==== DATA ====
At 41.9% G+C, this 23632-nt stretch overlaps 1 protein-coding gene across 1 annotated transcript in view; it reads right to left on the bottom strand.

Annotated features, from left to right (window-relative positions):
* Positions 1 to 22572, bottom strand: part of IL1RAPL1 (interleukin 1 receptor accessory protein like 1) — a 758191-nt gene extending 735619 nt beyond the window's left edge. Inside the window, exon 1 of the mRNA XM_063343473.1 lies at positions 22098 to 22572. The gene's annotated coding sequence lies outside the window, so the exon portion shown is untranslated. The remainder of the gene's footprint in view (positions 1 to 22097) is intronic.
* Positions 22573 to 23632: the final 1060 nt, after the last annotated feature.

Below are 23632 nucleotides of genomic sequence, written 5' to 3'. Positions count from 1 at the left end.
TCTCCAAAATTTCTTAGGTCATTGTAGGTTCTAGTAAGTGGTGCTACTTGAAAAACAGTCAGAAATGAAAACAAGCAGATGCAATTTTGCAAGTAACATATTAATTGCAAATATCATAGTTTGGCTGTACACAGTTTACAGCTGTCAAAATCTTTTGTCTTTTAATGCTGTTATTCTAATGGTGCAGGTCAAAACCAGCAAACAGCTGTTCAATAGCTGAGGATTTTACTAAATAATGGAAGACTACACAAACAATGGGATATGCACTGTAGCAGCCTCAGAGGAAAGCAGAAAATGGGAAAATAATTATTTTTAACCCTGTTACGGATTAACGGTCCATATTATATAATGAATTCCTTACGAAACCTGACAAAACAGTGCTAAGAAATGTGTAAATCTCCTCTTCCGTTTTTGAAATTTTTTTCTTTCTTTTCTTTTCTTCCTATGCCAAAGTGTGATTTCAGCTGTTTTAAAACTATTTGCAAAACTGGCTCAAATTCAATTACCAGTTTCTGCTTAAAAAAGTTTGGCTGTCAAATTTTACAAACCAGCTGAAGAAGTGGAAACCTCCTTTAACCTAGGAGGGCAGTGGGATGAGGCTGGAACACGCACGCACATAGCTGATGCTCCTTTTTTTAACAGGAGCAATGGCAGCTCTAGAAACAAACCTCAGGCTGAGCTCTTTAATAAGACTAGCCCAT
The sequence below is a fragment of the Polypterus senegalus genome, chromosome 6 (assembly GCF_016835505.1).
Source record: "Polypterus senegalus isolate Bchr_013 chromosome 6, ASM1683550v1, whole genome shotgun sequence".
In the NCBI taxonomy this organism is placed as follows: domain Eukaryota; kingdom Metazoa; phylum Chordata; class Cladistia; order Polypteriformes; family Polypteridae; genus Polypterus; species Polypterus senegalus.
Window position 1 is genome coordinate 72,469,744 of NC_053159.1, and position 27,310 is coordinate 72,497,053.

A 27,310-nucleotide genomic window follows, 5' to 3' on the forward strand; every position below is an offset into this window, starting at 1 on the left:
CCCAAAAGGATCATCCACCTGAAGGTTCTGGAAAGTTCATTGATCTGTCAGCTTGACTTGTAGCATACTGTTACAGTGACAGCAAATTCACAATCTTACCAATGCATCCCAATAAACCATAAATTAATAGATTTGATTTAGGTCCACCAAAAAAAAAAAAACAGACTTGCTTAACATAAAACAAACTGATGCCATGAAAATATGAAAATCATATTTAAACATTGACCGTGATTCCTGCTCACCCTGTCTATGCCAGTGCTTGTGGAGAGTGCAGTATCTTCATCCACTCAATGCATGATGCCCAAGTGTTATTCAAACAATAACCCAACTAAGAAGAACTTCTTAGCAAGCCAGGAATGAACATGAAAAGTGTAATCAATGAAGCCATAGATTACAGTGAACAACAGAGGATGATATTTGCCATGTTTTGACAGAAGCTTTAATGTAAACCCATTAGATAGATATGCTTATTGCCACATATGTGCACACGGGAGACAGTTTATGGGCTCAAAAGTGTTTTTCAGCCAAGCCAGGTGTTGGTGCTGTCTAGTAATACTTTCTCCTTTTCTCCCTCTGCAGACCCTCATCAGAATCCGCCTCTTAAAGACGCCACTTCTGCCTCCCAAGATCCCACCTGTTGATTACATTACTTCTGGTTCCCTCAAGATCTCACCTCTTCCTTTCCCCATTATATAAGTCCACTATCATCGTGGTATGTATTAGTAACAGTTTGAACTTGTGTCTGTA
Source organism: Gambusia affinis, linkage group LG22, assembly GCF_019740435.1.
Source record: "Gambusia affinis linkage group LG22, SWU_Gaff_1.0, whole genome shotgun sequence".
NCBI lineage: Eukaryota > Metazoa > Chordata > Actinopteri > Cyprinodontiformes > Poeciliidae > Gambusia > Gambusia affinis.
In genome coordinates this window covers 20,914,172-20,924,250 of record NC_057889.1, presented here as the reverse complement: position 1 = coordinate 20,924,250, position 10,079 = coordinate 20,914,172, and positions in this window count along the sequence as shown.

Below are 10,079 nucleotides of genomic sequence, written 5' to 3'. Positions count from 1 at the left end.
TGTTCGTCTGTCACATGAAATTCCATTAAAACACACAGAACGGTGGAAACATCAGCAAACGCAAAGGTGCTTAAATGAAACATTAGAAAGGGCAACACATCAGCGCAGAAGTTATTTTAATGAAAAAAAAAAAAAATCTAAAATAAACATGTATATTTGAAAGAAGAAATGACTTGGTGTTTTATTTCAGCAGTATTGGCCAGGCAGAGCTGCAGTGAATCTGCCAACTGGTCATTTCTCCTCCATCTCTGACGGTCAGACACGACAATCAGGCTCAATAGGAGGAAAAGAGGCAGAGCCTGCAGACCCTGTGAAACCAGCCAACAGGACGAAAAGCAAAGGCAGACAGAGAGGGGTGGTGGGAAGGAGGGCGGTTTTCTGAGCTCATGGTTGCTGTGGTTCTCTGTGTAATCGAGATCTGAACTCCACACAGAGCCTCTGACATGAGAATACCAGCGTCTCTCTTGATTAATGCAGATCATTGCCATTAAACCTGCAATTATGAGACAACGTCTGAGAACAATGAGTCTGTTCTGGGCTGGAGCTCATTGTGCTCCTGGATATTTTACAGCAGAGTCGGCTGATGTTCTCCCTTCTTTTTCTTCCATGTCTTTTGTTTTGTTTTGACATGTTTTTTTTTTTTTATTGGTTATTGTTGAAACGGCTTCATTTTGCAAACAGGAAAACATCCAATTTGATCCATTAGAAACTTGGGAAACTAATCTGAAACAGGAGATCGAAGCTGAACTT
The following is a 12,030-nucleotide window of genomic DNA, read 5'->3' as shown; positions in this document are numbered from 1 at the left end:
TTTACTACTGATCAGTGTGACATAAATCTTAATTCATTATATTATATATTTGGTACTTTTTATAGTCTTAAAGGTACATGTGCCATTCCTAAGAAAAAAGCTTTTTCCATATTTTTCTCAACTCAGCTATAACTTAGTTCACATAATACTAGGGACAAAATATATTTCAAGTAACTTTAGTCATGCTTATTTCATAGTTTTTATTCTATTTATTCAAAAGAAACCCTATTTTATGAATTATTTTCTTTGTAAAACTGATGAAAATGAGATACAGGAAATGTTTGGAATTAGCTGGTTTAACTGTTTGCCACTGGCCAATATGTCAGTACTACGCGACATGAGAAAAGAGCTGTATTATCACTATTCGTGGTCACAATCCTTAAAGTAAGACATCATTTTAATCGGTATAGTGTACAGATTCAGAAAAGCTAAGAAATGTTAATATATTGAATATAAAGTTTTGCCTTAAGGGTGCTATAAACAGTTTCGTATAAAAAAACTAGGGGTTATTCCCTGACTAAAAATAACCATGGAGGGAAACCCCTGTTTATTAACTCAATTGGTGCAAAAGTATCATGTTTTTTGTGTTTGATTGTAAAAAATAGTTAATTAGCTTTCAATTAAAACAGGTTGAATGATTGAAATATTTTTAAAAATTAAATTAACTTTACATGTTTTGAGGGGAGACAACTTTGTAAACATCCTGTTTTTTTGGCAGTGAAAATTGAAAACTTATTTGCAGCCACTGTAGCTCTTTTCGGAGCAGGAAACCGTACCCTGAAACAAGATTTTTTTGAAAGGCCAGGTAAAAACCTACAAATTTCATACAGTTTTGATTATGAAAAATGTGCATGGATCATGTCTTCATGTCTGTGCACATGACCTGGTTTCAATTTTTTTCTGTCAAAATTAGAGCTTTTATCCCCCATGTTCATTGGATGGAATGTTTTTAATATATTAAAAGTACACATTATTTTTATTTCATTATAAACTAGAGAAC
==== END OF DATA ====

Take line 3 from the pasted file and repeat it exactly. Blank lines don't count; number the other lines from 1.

* Positions 1 to 22572, bottom strand: part of IL1RAPL1 (interleukin 1 receptor accessory protein like 1) — a 758191-nt gene extending 735619 nt beyond the window's left edge. Inside the window, exon 1 of the mRNA XM_063343473.1 lies at positions 22098 to 22572. The gene's annotated coding sequence lies outside the window, so the exon portion shown is untranslated. The remainder of the gene's footprint in view (positions 1 to 22097) is intronic.